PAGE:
Friday, August 19, 2011

Class debate: Elgin Marbles

A couple years ago I was looking for a way to spice up my lectures about Greek art and architecture and I came up with the idea to have an in-class debate regarding the Elgin Marbles.  This has become my absolute favorite class session of all of the courses I teach and has been very engaging, participatory, and meaningful for my students.

You are probably familiar with the basics of the debate - in the early 1800s, Lord Elgin, the British ambassador to the Ottoman Empire (who were occupying Greece at the time), removed sections of friezes and sculptures from the Parthenon and additional buildings at the Acropolis at his own expense. He sold the pieces to the British Museum and the legality of their ownership has been questioned ever since. 
Elgin Marbles in the British Museum
This topic is easy to set up with a general art history class. First off, I direct the students to look at a few pages in their textbook (we use  Gardner's Art Through the Ages) that feature images of various sculpture from the Acropolis.  I ask them to read the identifying caption information to see if they can find anything that strikes them as odd. Eventually, someone will notice that most of the objects are strewn about in European museums. I then ask them how they think the objects ended up there - generally leading to a discussion of imperialism.  

I then tell them the basic information related to the removal of the objects, not going into too much detail, and let them know that we will be having an in-class debate on this topic. I assign teams randomly, and hand out an article put out by BBC news a few years ago that does a decent job of laying out some of the basic principles and arguments for both sides. Students are instructed that the article should not be their only source material - I encourage them to look up news articles, similar situations with other contested objects, etc. I give students some time in their next class session to meet as a team and discuss their individual findings and to formulate a plan of attack for the debate.

I've found that the debate works best with around 5 people on each side, 10 per debate. I have small classes so this is easy for me to manage, but when my classes have been in the 20s, I generally have two debate sessions, with the other students having a small assignment to work on in the library when they are not debating.  I set up the classroom to have tables opposite each other with the teams arranged so they are looking straight across at the other team. I sit off to the side so they direct their statements to the opposite team rather than to me.

I structure the debate to have opening statements (which I encourage them to have prepared ahead of time) where each team member has a chance to speak, uninterrupted, for 1-2 minutes about one of their team's arguments - that way each member isn't saying the same thing.  I encourage students to take notes on the other team's opening statements so they can specifically address people with particular challenges in the general debate time. After both sides have made their opening statements, I open it up for general debate, and generally I allow that to go on for 20-30 minutes. Usually, I don't need to step in much at all -the dialogue tends to be lively and to flow well.  Once I feel general debate has gone on long enough, I ask each side to meet as a team for about 5-10 minutes to formulate any final closing thoughts, and then we have closing statements, where each team member has a minute or so to make any final comments without being interrupted. Some students save really fantastic quotes or prepared statements for this section to end with a zinger:)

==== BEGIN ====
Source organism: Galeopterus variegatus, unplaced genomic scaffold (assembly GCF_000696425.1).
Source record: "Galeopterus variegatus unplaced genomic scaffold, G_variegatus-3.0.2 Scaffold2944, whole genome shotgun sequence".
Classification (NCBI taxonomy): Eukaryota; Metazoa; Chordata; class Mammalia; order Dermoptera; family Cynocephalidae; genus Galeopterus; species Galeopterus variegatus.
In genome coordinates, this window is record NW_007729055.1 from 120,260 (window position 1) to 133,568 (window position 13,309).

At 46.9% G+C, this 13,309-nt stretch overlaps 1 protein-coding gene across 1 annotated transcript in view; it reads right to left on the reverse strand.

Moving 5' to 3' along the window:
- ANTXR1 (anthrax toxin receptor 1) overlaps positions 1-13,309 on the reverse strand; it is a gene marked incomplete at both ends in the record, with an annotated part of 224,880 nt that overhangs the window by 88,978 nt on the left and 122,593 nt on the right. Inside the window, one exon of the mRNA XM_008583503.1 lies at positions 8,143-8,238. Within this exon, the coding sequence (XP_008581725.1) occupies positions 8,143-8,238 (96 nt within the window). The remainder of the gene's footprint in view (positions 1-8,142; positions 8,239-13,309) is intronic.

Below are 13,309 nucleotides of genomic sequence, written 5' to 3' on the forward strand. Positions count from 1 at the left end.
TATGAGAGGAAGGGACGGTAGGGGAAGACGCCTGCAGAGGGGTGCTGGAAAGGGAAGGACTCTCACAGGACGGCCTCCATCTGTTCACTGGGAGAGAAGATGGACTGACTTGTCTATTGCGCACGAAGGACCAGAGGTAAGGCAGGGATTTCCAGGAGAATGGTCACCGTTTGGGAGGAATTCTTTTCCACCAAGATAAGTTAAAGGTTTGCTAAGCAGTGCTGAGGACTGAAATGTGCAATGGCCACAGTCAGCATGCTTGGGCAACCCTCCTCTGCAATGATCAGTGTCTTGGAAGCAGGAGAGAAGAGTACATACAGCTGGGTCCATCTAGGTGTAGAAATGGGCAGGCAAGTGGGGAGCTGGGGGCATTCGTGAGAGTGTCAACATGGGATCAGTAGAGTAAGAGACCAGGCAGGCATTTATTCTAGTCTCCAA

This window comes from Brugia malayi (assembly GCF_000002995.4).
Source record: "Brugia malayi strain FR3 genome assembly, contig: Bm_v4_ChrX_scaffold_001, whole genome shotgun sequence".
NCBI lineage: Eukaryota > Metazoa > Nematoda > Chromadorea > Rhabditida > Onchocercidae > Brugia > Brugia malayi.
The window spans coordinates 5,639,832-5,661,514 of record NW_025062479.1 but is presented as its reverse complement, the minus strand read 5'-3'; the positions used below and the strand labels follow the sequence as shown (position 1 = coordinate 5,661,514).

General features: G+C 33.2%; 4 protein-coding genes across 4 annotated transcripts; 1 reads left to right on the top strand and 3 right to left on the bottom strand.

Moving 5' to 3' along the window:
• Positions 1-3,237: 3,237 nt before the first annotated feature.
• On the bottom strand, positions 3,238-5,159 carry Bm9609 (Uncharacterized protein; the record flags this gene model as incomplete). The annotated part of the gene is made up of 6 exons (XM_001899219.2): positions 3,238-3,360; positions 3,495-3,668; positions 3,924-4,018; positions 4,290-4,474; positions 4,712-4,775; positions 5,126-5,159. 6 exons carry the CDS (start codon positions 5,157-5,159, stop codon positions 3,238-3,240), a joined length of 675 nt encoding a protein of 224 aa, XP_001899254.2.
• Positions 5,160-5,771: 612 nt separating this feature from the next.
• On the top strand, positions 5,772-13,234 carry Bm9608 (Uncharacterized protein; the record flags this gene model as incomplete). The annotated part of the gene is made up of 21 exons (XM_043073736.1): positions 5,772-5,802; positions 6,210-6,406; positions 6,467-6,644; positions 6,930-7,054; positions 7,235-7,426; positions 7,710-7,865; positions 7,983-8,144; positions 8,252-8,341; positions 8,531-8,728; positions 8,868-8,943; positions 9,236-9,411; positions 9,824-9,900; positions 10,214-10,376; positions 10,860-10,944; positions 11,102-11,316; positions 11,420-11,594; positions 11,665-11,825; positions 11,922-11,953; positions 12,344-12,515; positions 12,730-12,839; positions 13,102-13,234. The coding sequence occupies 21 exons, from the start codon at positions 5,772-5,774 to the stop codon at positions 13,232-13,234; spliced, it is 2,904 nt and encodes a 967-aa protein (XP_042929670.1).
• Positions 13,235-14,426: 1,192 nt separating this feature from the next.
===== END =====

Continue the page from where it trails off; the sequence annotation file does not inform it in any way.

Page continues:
After the general debate, I bring up some general topics - should there be encyclopedic museums, or should objects stay near their place of origin? does the debate change if we are talking about human remains like mummies? what about objects of religious significance, like Native American objects? 

Sometimes I ask the students to try to act as if they are committees from each side who need to come up with a compromise.  Usually this gives me the opportunity to tell them about issues related to the cost of transporting objects, insurance, issues related to replicas, and so on. 

I feel this debate is a really phenomenal way to not only teach students about a particular debate in the history of art, but also to talk about issues of repatriation, cultural patrimony, provenance research, and museum ethics.  It provides a way to bring ancient objects into contemporary times, fosters critical thinking, sharpens students research skills, gives students the opportunity to work in teams, and lets me take a break from lecturing!  I've found that students get really passionate about this topic, and often change their minds from their initial assessment of the situation. 

All in all, it's a really fun class session, and if you try it out, please let me know how it works for you!  I wrote a little article for Yahoo a while ago that briefly mentions this idea as well as some others that you might want to integrate into your class discussion of Greek art. 

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